Garlic, Chickens & Dealing With All The Things

Before the crazy hospital weekend happened, here are some things that were going on around the homestead. And a few things since. The Husband is doing better and is back at work, carefully. He is awaiting more test results then has to go on the waitlist for a colonoscopy. But we are ok. And we are thankful! We’re just slowly picking things up, getting more rest and trying to keep up with at least some of the housework.


I found some good advice about growing garlic and preventing rust in this blog post by KoruKai Farm: Growing Organic Garlic Part 1 and this post by Edible Backyard: How to Deal With Garlic Rust. Rust is the reason I stopped growing garlic. It’s a fungal disease that stunts the garlic bulbs and nobody wants puny bulbs. Now I’m trying again with some new strategies. I got all my garlic varieties from Te Mata Garlic. I haven’t tried them before so I can’t yet comment on their effectiveness, but I was impressed with the quality and size of the bulbs considering I chose the smallest grades.

Somehow, a trench got dug in the section of the Front Plot in which the early garlic was to be planted. The Little Fulla helped me to partially fill it with kitchen scraps and young compost. Ideally it should be filled with fresh scraps so there will be food for the garlic months down the track when other nutrients have been used up, to keep it going in the face of rust pressure. It’s the ‘later’ nutrients. But the kitchen scraps are currently going into a compost bin in the pen that the chickens are in and their pecking and scratching makes things decompose faster! Mind you, it’s ideal to get this done a couple of weeks before planting anyway. Ours got a couple of days.

The organic matter and trench were then covered with soil. Then a small layer of done compost was spread on top and was watered. That is the garlic’s ‘now’ nutrients. Then I mulched everything with the pea straw left from the potatoes.

It is best if you spread garlic crops around the garden so there’s less risk of them infecting each other with rust. I read that a bit late in the game but will leave at least some space between the varieties. I planted the cloves of the two early varieties, Te Mata Pearl and Te Mata Rose, in the prepared row, 25cm apart, with maybe a metre between the two crops. The bulbs don’t need that much space to grow but wider spacing helps prevent rust. There were 20 cloves of each variety. And I couldn’t help but plant the cloves in size order from biggest to smallest. We’ve had a good rain event since they were planted and are getting more now, so that should set them off to a good start. Now I have to decide what to plant between the two varieties: something that would like a lot of food but isn’t in the onion family so it doesn’t transfer rust…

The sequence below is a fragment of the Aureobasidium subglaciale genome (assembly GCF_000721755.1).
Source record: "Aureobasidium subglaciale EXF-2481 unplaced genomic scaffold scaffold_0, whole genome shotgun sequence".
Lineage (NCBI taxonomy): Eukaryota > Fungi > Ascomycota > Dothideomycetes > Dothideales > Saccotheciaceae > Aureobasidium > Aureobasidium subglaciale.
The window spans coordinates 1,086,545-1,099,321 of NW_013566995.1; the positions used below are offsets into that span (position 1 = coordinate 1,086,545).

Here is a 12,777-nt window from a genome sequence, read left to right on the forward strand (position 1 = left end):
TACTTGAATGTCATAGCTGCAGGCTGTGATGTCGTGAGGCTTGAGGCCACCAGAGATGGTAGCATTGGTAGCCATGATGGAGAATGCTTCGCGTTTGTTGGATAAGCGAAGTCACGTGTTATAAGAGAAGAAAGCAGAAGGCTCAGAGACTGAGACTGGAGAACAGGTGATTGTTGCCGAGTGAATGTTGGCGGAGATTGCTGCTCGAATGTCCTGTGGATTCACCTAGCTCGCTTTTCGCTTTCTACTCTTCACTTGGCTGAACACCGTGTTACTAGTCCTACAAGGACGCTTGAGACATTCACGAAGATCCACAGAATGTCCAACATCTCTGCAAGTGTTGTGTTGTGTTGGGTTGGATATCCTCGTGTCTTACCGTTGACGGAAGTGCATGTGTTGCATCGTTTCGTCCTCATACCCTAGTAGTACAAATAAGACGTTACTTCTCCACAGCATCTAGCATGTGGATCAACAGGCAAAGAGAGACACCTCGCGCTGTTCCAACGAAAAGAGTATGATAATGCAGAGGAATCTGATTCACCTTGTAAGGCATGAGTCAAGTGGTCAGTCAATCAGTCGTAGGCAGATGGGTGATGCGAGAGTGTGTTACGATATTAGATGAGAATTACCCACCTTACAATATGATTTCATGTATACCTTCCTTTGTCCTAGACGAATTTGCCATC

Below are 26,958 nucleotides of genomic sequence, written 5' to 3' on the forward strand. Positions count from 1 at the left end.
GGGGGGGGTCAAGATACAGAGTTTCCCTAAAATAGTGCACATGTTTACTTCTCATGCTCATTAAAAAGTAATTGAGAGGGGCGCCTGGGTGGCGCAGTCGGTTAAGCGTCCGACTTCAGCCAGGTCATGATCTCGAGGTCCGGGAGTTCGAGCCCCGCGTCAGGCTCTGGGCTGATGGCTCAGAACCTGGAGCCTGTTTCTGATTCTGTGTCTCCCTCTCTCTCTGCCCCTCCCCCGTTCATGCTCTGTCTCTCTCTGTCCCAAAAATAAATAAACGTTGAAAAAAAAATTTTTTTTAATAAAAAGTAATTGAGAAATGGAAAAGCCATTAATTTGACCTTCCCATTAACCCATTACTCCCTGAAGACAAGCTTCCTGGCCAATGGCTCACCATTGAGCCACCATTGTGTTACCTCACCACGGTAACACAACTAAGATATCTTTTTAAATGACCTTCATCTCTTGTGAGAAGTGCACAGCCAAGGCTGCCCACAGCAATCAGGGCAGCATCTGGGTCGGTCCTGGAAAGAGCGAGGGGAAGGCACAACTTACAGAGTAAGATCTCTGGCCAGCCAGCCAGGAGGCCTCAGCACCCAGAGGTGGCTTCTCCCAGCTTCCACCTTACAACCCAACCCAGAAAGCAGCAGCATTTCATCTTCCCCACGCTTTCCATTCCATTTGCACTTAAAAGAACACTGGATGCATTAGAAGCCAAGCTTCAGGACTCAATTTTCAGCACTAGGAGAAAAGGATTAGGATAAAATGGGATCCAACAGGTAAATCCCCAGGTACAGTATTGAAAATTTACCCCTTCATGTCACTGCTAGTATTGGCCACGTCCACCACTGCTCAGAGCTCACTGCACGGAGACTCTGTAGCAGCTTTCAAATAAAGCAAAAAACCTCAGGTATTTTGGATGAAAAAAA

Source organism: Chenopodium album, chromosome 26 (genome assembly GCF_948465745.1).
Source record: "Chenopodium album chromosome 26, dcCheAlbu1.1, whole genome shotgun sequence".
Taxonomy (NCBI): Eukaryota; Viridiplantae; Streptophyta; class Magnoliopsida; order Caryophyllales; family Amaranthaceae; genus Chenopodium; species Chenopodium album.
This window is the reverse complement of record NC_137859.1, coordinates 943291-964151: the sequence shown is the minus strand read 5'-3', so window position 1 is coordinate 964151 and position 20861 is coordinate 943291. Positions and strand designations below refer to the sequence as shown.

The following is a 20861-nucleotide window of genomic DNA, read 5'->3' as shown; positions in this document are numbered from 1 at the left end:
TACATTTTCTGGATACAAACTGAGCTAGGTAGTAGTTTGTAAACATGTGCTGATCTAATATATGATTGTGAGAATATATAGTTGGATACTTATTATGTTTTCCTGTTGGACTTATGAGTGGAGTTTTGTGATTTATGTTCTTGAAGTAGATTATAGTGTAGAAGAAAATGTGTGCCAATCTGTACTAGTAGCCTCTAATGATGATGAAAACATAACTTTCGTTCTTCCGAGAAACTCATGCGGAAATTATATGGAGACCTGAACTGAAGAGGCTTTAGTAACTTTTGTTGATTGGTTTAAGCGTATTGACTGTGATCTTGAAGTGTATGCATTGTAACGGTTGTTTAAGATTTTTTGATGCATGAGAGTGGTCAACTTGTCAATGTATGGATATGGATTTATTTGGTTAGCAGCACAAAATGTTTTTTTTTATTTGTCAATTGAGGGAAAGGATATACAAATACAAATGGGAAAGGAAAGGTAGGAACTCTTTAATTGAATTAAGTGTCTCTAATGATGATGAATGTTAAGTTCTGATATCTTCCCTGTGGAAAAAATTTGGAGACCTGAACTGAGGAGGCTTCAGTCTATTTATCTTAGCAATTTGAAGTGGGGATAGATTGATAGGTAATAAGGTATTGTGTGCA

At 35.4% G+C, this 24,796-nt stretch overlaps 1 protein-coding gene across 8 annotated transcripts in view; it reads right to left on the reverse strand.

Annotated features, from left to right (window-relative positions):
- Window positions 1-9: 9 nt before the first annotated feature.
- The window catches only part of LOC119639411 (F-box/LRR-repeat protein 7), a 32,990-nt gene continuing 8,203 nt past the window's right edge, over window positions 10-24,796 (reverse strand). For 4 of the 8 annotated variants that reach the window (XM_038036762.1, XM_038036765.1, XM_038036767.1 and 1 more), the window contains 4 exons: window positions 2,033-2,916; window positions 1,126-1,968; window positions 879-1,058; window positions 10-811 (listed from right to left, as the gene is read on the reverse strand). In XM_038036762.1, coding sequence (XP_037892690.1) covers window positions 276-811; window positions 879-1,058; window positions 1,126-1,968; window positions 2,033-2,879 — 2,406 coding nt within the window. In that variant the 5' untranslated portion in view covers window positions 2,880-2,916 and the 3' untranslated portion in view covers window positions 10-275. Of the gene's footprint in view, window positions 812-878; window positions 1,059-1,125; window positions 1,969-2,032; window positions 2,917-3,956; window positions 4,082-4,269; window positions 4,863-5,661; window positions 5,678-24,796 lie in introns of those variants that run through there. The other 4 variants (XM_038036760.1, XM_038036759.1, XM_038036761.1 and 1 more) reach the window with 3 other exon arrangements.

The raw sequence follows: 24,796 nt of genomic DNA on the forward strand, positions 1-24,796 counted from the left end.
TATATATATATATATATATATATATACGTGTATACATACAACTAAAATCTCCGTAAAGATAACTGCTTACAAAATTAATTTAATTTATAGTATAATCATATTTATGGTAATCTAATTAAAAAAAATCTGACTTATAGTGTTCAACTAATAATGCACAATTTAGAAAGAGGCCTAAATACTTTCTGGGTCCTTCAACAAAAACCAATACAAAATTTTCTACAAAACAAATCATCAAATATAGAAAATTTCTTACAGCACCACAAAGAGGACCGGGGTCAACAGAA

I can’t help putting the garlic cloves in size order.

I have just found green shoots popping up from the garlic bed. Excellent.

I have three more later varieties of garlic to plant this month – April. I was planning to prepare their beds in the same way to make more of a fair trial but with everything going on I don’t think they’ll get scraps trenches. They’ll at least get some compost. And one variety will get fed by a dead chicken buried in the middle of it…

Other Garden Things

I’ve gotten some things done in the last week, clawing my way back once again. I got the first swathe of Autumn salad greens sowed in the main Veggie Garden. I mixed together seeds of a mesculun mix, green and red lettuces, spinach, and red pak choy. I haven’t mixed so many salad greens together before so it will be interesting to see how it works. Some of the seeds were getting old so it was a good idea to mix them with something else anyway. I just sowed the seeds of victory all over top of half the bed along the chicken pen fence, planning to use the plants mostly as baby greens. I will sow the rest of the bed in a couple of weeks.